As usual, the binding will fail and the program is ill-formed if the reference type is an lvalue reference to a non-const type.
    end note
    ]
    [Example
    :
    struct S {
      S(std::initializer_list<double>); // #1
      S(const std::string&);            // #2
      // ...
    };
    const S& r1 = { 1, 2, 3.0 };        // OK: invoke #1
    const S& r2 { "Spinach" };          // OK: invoke #2
    S& r3 = { 1, 2, 3 };                // error: initializer is not an lvalue
    const int& i1 = { 1 };              // OK
    const int& i2 = { 1.1 };            // error: narrowing
    const int (&iar)[2] = { 1, 2 };     // OK: iar is bound to temporary array
    
    end example
    ]
  • Otherwise, if the initializer list has no elements, the object is value-initialized.
    [Example
    :
    int** pp {};                        // initialized to null pointer
    
    end example
    ]
  • Otherwise, the program is ill-formed.
    [Example
    :
    struct A { int i; int j; };
    A a1 { 1, 2 };                      // aggregate initialization
    A a2 { 1.2 };                       // error: narrowing
    struct B {
      B(std::initializer_list<int>);
    };
    B b1 { 1, 2 };                      // creates initializer_­list<int> and calls constructor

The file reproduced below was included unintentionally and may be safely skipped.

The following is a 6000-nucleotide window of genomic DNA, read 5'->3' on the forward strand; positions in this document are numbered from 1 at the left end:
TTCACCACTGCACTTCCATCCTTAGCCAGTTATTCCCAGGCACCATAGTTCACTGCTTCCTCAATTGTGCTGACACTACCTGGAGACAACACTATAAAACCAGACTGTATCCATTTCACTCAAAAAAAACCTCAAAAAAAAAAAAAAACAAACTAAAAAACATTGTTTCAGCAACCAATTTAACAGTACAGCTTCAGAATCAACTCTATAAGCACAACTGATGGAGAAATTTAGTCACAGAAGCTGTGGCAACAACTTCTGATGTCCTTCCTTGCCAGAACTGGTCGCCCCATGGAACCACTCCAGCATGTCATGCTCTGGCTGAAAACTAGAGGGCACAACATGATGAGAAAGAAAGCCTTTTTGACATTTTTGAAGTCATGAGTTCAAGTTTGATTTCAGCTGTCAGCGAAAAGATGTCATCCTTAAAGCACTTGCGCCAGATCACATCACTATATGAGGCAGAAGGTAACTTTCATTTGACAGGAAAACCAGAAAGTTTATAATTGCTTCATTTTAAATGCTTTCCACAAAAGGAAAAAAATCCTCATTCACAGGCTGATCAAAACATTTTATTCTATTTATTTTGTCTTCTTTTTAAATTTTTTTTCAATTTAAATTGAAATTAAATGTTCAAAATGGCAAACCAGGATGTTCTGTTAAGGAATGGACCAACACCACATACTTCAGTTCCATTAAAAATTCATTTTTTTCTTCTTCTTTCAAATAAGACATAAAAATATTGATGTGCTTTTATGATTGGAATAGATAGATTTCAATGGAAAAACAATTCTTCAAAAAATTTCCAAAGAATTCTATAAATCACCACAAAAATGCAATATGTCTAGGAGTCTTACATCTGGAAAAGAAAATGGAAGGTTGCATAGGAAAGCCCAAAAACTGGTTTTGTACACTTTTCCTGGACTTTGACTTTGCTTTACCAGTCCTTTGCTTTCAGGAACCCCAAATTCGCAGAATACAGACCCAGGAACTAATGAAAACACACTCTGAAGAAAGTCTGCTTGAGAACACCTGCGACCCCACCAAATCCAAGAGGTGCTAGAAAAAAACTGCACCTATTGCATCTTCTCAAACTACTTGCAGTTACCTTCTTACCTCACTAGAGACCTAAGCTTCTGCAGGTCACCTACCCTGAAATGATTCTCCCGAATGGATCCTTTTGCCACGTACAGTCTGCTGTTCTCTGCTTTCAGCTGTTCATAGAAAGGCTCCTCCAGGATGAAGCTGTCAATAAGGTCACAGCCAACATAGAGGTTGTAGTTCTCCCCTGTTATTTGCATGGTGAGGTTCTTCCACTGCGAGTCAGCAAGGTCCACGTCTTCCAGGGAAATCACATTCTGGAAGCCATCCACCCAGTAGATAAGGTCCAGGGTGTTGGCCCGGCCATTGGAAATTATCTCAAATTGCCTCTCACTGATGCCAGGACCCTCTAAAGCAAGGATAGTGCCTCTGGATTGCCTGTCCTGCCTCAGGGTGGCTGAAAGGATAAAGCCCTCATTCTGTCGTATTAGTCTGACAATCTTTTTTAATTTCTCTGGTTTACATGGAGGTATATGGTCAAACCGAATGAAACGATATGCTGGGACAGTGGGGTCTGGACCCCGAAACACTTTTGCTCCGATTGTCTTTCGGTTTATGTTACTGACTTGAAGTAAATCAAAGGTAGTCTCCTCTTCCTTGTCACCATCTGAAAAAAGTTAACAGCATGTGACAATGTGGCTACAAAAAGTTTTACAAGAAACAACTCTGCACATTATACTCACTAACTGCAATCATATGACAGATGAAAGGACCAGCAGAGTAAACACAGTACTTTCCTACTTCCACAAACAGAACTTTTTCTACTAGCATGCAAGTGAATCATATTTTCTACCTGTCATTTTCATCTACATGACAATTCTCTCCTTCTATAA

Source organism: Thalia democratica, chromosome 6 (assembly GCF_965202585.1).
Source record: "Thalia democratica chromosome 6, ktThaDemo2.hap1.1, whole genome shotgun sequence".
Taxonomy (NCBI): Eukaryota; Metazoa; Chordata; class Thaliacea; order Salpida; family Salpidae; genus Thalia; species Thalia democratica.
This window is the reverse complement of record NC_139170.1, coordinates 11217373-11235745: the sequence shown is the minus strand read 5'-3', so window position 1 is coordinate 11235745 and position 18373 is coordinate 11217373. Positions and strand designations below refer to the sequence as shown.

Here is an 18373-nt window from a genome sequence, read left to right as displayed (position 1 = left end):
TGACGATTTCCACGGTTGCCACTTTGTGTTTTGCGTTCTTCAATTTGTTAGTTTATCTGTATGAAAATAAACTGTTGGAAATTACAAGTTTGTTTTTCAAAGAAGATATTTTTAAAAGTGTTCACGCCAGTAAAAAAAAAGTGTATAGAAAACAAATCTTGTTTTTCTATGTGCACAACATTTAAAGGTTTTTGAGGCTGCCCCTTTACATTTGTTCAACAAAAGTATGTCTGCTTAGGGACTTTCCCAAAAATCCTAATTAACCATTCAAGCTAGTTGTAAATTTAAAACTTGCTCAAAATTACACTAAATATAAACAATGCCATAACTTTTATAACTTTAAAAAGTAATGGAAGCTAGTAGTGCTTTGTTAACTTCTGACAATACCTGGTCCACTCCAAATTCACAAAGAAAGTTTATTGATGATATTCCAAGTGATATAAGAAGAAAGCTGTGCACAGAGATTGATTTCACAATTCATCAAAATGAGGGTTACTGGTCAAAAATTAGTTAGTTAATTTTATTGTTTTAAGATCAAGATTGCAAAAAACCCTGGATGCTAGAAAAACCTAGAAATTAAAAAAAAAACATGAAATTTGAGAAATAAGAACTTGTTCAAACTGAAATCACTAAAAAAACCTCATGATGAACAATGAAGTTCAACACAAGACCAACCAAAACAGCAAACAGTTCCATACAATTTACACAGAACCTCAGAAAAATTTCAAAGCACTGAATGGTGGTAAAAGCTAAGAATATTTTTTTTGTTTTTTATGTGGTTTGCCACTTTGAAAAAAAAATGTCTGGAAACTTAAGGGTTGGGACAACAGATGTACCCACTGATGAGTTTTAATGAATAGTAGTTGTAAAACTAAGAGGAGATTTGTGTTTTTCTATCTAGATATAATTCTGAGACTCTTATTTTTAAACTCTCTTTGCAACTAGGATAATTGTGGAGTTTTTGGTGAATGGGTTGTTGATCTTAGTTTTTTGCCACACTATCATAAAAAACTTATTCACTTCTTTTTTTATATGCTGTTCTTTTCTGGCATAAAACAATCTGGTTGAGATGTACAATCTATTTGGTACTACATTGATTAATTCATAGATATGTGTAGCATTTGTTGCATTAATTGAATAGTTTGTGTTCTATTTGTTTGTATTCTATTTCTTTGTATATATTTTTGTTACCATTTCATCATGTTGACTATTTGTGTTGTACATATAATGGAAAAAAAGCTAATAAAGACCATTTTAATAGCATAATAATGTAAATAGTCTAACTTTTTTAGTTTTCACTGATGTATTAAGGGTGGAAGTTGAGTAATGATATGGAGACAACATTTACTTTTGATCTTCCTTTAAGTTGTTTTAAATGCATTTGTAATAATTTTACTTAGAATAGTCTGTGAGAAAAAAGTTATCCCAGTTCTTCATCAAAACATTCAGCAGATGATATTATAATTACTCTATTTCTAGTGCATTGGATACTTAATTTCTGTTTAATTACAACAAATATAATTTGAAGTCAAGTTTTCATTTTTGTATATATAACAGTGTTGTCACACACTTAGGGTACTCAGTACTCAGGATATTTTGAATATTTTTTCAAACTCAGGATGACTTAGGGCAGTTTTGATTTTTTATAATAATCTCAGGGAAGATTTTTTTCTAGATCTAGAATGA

B b2 { 1, 2.0 };                    // error: narrowing
    struct C {
      C(int i, double j);
    };
    C c1 = { 1, 2.2 };                  // calls constructor with arguments (1, 2.2)
    C c2 = { 1.1, 2 };                  // error: narrowing
    
    int j { 1 };                        // initialize to 1
    int k { };                          // initialize to 0
    
    end example
    ]
Within the initializer-list of a braced-init-list, the initializer-clauses, including any that result from pack expansions, are evaluated in the order in which they appear.
That is, every value computation and side effect associated with a given initializer-clause is sequenced before every value computation and side effect associated with any initializer-clause that follows it in the comma-separated list of the initializer-list.
[Note
:
This evaluation ordering holds regardless of the semantics of the initialization; for example, it applies when the elements of the initializer-list are interpreted as arguments of a constructor call, even though ordinarily there are no sequencing constraints on the arguments of a call.
end note
]
An object of type std​::​initializer_­list<E> is constructed from an initializer list as if the implementation generated and materialized a prvalue of type “array of N const E”, where N is the number of elements in the initializer list.
Each element of that array is copy-initialized with the corresponding element of the initializer list, and the std​::​initializer_­list<E> object is constructed to refer to that array.
[Note
:
A constructor or conversion function selected for the copy shall be accessible in the context of the initializer list.
end note
]
If a narrowing conversion is required to initialize any of the elements, the program is ill-formed.
[Example
:
struct X {
  X(std::initializer_list<double> v);
};
X x{ 1,2,3 };
The initialization will be implemented in a way roughly equivalent to this: